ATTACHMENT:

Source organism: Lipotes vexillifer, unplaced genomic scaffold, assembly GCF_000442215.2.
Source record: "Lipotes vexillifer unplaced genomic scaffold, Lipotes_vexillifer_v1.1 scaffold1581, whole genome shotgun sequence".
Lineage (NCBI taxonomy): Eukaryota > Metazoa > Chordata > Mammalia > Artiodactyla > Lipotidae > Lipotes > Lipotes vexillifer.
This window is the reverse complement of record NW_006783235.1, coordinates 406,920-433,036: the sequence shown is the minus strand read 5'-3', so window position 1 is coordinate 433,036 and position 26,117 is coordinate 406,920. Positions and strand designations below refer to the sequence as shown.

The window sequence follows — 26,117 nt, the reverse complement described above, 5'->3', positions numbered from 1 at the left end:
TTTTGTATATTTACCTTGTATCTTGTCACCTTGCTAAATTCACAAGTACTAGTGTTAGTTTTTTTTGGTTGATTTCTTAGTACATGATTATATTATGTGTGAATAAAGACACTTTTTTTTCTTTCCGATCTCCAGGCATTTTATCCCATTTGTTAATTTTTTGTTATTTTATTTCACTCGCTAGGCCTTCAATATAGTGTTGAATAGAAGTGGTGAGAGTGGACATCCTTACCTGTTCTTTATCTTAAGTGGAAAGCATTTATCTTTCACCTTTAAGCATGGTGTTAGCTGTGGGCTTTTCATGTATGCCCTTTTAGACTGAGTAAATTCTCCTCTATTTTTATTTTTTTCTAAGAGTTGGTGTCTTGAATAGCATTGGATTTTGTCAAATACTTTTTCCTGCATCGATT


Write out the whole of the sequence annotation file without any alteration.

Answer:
Source organism: Lipotes vexillifer, unplaced genomic scaffold, assembly GCF_000442215.2.
Source record: "Lipotes vexillifer unplaced genomic scaffold, Lipotes_vexillifer_v1.1 scaffold1581, whole genome shotgun sequence".
Lineage (NCBI taxonomy): Eukaryota > Metazoa > Chordata > Mammalia > Artiodactyla > Lipotidae > Lipotes > Lipotes vexillifer.
This window is the reverse complement of record NW_006783235.1, coordinates 406,920-433,036: the sequence shown is the minus strand read 5'-3', so window position 1 is coordinate 433,036 and position 26,117 is coordinate 406,920. Positions and strand designations below refer to the sequence as shown.

The window sequence follows — 26,117 nt, the reverse complement described above, 5'->3', positions numbered from 1 at the left end:
TTTTGTATATTTACCTTGTATCTTGTCACCTTGCTAAATTCACAAGTACTAGTGTTAGTTTTTTTTGGTTGATTTCTTAGTACATGATTATATTATGTGTGAATAAAGACACTTTTTTTTCTTTCCGATCTCCAGGCATTTTATCCCATTTGTTAATTTTTTGTTATTTTATTTCACTCGCTAGGCCTTCAATATAGTGTTGAATAGAAGTGGTGAGAGTGGACATCCTTACCTGTTCTTTATCTTAAGTGGAAAGCATTTATCTTTCACCTTTAAGCATGGTGTTAGCTGTGGGCTTTTCATGTATGCCCTTTTAGACTGAGTAAATTCTCCTCTATTTTTATTTTTTTCTAAGAGTTGGTGTCTTGAATAGCATTGGATTTTGTCAAATACTTTTTCCTGCATCGATT